For the last six years, I’ve kept a promise to myself to write something, anything and publish it on my blog each week. Finding my love of writing has opened up a world of creativity for this middle-aged, stay-at-home mom of three. I truly love it.
Yet every so often I find myself staring at a blank computer screen, wondering what I’m going to write about. I might panic for a moment or two that I’ve exhausted everything I can from my life and have nothing left to write about. But usually once I start typing, I can manage to eek something out that I feel at least reasonably confident about letting other people read.
But every so often I suffer from an epic case of writer’s block. Try as I may, I can think of absolutely nothing. Zilch. Nada.
Lucky for me I’ve developed a no-fail strategy to ban the block, which I graciously share with you today.
Moan, groan, and complain that you have nothing left to write about. Use a very dramatic voice for more effect. If you can conjure up some tears, it will totally add to the “poor me” effect.
Sit down and try to write. Again. Start and throw out 10 essay false-starts.
Ask all your writing and blogging friends for ideas about overcoming writer’s block. Love the ideas about unplugging from the computer and walking away from writing. Hate the ideas about having to just sit down and write because if there’s one thing you don’t want to do to get over your block, it’s write.
Remind yourself that your friends are talented writers and successful bloggers, feel intimidated, quit writing, and take up underwater basket weaving.
Spend some time thinking about whether there’s something actually called underwater basket weaving, or if it was just something your high school choir director would tell you would be your major in college because clearly you would never be good enough for anything else.
Go into the kitchen where the family is eating a late lunch and beg husband for an idea.
Get into argument with husband when he tells you that the only way through your writer’s block is to sit down and write. If you feel up to it, throw back in his face all you’ve done to help him over the 24 years you’ve been married.
Plead with all three of your children for an idea, any idea. Perhaps remind them that without you they would not exist.
Dismiss your daughter’s idea of writing about princesses and your youngest’s suggestion about writing about one of his four trips to the emergency room. Not because they’re not good ideas, but because you’ve already written about them.
Decide that you’ve exhausted every idea from your life worth mentioning. You might want to throw in a few more minutes of deep self pity.
Look around for a snack that is only 2 Weight Watchers points because you blew 5 points on the chocolate that you swore would end the writer’s block. Sadly it did not.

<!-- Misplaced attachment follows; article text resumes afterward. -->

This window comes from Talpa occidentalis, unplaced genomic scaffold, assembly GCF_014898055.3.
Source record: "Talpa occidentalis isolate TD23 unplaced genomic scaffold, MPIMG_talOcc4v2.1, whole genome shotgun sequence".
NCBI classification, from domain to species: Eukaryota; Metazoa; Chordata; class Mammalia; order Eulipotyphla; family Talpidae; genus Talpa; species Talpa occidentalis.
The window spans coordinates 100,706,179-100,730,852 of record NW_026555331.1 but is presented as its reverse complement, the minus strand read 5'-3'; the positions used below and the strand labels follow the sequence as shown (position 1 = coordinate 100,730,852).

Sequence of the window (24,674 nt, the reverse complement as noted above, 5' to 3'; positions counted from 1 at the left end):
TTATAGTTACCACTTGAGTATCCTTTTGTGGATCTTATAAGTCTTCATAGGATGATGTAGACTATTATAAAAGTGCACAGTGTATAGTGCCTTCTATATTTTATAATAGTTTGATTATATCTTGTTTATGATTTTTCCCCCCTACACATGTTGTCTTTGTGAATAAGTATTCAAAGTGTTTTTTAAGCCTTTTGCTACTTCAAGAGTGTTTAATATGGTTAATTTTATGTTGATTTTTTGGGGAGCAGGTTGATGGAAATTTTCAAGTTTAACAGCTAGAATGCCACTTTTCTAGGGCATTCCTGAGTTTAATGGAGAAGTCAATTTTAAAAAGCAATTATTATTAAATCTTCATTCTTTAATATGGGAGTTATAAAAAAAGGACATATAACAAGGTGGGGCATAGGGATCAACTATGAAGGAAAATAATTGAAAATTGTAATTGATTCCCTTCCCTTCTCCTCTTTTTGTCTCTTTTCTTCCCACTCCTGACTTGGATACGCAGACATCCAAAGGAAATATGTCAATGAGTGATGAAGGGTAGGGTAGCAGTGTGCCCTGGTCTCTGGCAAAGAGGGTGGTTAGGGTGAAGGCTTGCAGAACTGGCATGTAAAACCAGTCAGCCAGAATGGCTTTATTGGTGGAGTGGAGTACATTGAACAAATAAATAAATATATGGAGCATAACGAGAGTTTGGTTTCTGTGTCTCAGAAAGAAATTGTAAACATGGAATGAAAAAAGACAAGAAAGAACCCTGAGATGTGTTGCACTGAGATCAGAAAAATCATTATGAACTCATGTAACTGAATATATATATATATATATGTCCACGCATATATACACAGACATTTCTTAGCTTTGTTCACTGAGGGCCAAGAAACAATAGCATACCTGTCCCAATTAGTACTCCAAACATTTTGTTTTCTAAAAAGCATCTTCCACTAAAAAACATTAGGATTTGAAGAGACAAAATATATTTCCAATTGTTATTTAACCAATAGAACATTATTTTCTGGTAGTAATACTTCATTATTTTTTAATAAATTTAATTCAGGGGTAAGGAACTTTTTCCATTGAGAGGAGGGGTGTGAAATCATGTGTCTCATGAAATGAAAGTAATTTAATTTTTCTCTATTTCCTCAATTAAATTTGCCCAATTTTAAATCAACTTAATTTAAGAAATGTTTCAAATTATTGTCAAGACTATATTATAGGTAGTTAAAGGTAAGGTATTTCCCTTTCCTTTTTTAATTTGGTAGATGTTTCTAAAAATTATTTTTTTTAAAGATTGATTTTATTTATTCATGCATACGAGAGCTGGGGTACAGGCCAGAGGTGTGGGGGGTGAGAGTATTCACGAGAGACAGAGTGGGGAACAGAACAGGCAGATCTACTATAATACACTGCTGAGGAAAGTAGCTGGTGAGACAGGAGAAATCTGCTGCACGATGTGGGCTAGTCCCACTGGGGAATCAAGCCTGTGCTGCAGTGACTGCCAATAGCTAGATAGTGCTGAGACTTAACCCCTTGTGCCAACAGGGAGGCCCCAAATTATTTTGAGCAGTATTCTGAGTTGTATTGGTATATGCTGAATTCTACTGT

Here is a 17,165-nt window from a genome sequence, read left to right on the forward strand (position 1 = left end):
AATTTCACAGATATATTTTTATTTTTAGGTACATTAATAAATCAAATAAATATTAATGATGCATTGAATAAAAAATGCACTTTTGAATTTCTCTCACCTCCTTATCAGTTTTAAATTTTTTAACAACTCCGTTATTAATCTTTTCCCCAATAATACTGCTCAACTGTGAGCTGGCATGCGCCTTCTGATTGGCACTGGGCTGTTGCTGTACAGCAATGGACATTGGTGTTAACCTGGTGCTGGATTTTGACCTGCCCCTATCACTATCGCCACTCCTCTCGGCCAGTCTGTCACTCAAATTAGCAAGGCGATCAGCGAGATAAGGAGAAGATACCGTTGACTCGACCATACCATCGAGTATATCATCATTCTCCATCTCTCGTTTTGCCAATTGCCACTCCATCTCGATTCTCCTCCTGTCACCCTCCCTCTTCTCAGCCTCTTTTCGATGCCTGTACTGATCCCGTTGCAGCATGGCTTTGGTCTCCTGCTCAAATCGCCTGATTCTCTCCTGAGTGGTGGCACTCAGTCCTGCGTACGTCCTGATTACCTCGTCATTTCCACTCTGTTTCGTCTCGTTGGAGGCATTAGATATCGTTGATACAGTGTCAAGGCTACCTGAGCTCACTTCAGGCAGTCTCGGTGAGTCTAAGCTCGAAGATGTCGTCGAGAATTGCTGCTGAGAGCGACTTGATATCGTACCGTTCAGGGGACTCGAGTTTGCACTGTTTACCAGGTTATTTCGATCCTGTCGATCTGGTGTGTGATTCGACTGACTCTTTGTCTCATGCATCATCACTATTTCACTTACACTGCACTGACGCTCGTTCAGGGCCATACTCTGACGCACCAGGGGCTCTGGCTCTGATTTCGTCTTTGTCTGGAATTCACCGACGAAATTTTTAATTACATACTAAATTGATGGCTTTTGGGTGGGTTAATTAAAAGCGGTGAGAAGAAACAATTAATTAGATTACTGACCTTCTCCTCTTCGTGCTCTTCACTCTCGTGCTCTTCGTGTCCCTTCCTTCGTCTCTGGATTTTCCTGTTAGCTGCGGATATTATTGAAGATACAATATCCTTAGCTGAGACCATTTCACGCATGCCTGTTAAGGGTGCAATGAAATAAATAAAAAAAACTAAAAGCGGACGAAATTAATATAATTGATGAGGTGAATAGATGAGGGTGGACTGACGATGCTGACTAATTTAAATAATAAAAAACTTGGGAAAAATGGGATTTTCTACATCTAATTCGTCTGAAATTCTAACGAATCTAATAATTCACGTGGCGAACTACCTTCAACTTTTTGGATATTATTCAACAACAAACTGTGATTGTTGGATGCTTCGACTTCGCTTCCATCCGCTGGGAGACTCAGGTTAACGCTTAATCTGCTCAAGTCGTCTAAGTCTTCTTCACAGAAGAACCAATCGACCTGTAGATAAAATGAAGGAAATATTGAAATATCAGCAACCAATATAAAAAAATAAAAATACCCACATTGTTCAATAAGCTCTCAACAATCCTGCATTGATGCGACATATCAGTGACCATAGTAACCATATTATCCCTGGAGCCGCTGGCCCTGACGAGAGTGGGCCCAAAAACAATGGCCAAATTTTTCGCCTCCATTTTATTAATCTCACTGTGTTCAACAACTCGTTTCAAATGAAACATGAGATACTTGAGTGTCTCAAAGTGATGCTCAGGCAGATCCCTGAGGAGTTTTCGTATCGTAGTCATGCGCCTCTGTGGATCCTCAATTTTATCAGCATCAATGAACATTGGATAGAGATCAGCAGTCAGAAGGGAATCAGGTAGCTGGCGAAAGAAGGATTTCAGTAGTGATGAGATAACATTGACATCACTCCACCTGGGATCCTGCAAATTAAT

Start to get not-so-secretly annoyed by teenage son, who has clearly become too much like his father when he sarcastically suggests writing about something completely different, like being the mom to three kids.
Now that your husband is laughing along with son, go ahead and give the man a very dirty look. Make note of the fact that he gives son secret hand sign to let the poor child know he better quit teasing his mother because husband knows his wife, and he knows that any minute she is going to eat her firstborn.
Grab another cup of coffee and go back into your office, which is really just a small corner of the bedroom. Look at the blank computer screen. Again.
When all of that fails to work, write an essay about the ways that you deal with writer’s block.
This column is an updated version of a piece that ran of the Dishwasher, August 31, 2014, under the title, Fifteen Ways to Break the Block.
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Andrea Brovetto says
Cute! Love it!!
Love you Mom
Lisa @TheGoldenSpoons says
I have had witer’s block for over a year now! I’ve followed a version of this process very often! 😉
Janine Huldie says
All great advice and I usually walk away from the computer from a bit when this happens. Something about living life helps get my writing juices flowing when all else fails 😉
Janine Huldie recently posted…Luvs Diapers Coupon Offer
LOL. Read the last line and thought, “16. When you’ve already written the list referred to in 15, refresh it like there’s no tomorrow and pop it back up again because it will never not be relevant.” Well done my dear. I always have good ideas to conquer writer’s block (when it’s not my own). Feel free to hit me up.
Sheila Qualls says
Have been reading about writer’s block a lot lately, trying to overcome. I have not tried some of you suggestions (except the husband ones).